View Full Version : The Chudleigh Lot

21st Aug 2017, 07:13
The Times: Magnificent maths men whose heroics in the air equalled death (https://www.thetimes.co.uk/edition/news/magnificent-maths-men-whose-heroics-in-the-air-equalled-death-60r3jljlh)


They were the flying mathematicians solving equations in the sky, but their breakthroughs cost them dearly.

Research has cast new light on the brilliant young men who risked their lives testing early aircraft during the First World War. They were known as the Chudleigh Lot, eight whip-smart mathematicians, scientists and engineers named after the house in which they lived while working for the Royal Aircraft Factory in Farnborough, Hampshire. Their mission was to solve the biggest aerodynamic problems of their day so that British forces could reconnoitre enemy lines in steadier, safer planes. When the army pilots could not provide the data they needed they got into the planes and conducted their own experiments.

By the end of the war four had died, but not before having made significant contributions to the understanding of powered flight. Tony Royle, who started researching the men’s story while recovering from a heart attack that put his own 20-year career as a pilot for Virgin Atlantic on pause, said: “They showed incredible bravery; some might call it insanity.”

Some of the group, and their contemporaries at Farnborough, went on to great achievements. Sir George Thomson won the Nobel prize for physics; Frederick Lindemann, known as “The Prof”, was Churchill’s chief scientific adviser and later Viscount Cherwell; and Sir Geoffrey Taylor worked on the Manhattan Project to develop the atomic bomb. It was, however, the sacrifices of the four “unsung heroes” that most surprised Mr Royle. These were the men who came up with a theory on how to manoeuvre out of a potentially deadly tailspin and then jumped into the cockpit to put it to the test. “They engaged in aerial versions of Russian roulette and paid the ultimate price,” Mr Royle, 57, said.

The first, Edward Busk, was a Cambridge graduate from Sussex recruited in 1912 to improve the stability of aircraft. Regaining control of a plane that had been knocked off its flight path had been proving tricky. Experts had been grappling with the problem on the ground but it needed Busk, as both mathematician and pilot, to develop instruments that could measure the various rates at which the aircraft rolled and use the results to unravel the mysteries of stability. It was his breakthrough that led to the production of the first inherently stable aircraft in 1913. The following year a spark from the engine ignited a pool of fuel that had leaked into his cockpit. He died in the fireball, aged 28.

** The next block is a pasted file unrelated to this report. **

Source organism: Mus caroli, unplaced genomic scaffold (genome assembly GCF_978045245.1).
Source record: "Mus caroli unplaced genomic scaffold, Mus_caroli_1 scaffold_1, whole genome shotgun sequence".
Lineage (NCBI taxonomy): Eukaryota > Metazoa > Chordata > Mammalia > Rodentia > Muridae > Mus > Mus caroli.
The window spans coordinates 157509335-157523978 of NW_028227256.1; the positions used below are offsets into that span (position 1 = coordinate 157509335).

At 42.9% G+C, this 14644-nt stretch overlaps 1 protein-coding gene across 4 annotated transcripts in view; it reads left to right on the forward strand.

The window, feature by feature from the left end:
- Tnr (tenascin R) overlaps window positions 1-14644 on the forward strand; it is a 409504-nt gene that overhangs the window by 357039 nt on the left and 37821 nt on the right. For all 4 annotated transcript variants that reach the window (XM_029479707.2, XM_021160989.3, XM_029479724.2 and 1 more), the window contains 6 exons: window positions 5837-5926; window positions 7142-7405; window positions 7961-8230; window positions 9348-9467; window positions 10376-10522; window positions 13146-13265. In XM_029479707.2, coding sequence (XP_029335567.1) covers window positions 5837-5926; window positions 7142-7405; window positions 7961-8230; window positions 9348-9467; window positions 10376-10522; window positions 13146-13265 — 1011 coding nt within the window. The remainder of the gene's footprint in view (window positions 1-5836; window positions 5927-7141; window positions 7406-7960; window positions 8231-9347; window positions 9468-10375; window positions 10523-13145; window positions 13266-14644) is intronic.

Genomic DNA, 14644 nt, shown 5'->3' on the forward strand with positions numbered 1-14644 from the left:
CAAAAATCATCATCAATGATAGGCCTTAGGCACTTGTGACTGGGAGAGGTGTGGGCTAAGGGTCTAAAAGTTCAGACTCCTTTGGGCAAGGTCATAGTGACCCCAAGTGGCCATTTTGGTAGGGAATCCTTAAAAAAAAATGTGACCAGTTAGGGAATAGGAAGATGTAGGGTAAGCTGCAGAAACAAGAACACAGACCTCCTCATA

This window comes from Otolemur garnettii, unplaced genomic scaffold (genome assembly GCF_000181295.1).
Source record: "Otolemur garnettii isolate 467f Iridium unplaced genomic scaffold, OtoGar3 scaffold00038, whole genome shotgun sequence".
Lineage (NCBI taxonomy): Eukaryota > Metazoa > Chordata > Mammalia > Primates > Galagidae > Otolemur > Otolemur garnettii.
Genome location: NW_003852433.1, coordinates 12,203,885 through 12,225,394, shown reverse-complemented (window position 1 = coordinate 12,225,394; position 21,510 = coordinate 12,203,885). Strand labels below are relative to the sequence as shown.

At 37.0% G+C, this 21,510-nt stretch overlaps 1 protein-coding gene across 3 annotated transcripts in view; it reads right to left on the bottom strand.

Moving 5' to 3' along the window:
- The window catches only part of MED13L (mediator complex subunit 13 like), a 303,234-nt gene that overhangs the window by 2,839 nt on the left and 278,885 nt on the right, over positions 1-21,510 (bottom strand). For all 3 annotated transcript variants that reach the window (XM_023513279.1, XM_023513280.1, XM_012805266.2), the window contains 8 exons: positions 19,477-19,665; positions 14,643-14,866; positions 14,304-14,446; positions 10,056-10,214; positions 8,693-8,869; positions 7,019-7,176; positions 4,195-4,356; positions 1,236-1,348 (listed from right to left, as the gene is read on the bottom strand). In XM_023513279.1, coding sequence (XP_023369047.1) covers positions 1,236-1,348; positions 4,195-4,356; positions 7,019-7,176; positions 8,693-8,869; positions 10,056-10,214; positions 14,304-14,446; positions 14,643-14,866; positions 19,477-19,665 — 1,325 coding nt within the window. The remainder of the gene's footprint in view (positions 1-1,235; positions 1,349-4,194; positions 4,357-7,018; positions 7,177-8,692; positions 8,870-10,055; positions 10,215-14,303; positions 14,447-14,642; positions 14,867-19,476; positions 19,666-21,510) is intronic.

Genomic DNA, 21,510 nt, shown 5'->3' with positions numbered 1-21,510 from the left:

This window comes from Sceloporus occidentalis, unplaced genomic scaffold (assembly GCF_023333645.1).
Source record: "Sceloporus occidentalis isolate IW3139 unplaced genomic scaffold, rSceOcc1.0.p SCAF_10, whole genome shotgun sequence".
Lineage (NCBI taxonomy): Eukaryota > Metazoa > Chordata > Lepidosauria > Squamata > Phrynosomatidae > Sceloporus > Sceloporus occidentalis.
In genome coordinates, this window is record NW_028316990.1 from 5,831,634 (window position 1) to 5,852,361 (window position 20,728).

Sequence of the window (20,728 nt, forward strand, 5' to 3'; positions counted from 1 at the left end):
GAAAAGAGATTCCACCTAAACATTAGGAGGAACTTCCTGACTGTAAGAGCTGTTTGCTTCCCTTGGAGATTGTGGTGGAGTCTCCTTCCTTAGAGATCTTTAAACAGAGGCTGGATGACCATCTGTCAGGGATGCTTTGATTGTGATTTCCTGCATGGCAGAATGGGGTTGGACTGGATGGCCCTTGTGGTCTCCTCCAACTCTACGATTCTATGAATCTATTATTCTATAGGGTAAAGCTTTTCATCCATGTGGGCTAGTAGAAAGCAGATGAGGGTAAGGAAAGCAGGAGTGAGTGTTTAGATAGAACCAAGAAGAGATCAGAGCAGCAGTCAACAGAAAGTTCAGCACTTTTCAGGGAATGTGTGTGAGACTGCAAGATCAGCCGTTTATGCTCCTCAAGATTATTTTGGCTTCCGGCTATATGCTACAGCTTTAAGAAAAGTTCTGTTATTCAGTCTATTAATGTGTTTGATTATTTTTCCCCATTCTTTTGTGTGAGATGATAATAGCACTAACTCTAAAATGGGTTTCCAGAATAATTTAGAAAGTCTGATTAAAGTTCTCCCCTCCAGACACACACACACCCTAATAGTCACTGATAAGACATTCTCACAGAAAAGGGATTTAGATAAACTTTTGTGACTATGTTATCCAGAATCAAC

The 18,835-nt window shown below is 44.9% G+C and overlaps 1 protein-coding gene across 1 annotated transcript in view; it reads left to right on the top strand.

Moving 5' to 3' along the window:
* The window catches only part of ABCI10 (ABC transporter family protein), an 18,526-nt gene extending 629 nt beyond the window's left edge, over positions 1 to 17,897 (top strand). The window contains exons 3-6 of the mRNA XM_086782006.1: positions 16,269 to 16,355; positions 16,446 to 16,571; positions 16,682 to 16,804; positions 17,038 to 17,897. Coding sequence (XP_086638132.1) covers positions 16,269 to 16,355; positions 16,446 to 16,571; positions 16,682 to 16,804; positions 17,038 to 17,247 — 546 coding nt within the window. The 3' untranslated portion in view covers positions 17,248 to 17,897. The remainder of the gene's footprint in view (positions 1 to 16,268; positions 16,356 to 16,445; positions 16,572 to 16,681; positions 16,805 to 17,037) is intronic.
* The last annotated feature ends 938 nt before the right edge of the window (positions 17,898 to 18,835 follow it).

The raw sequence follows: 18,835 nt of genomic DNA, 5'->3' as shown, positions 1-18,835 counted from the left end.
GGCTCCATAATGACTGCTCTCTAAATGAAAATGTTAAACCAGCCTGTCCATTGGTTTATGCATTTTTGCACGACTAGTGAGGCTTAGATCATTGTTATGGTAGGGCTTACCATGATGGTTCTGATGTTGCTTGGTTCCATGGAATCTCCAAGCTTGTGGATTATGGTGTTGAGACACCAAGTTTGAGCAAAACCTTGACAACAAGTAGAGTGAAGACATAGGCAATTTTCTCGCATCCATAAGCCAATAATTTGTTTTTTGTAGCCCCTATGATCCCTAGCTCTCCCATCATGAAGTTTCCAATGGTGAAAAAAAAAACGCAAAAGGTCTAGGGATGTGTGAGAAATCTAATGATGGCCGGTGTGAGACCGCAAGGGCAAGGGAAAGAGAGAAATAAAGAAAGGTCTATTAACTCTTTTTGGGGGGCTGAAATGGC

Terrified of losing more men, the authorities tried to ban their top talent from the air. Keith Lucas, however, was determined to fly. The physiologist became a captain in the Royal Flying Corps and showed a flair for improving instrument design. Mr Royle said: “The compass needles were snagging as the aircraft was turning. It was causing major problems; in cloud, for example. You could look at the needle, not realising it had snagged, and come out of the cloud upside down.” Lucas developed a pendulum that solved the problem. He was killed on October 5, 1916, aged 37, in a collision with another aircraft over Salisbury Plain.

David Pinsent, from Edgbaston, and Hugh Renwick, from Stirling, contributed not as pilots, but as observers who took measurements from the freezing open cockpits. Pinsent was a mathematician and close friend of the philosopher Ludwig Wittgenstein. He died aged 26 in May 1918 while testing the structural integrity of a trial plane. His body was never found. Renwick, another Cambridge graduate, perished three months later when his aircraft suffered a similar structural failure at 2,000ft.

Mr Royle said: “There’s a tendency now to think that planes just appeared and started flying. These guys studied how the hell they stayed up in the sky.”

Tony Pilmer, librarian at the National Aerospace Library, said the men were part of a deep pool of talent at the Royal Aircraft Factory. He said: “The work of about one thousand experimental staff enabled the UK to make great strides in aerodynamics, stability, armaments, photography and radio, turning aero designers, scientists and experimenters into professional aeronautical engineers.”

Mr Royle is researching the men’s achievements for a PhD. “I feel nothing but respect for their sacrifices,” he said, adding that the motto of the RAF applied to them perfectly: “Per ardua ad astra — through adversity to the stars.”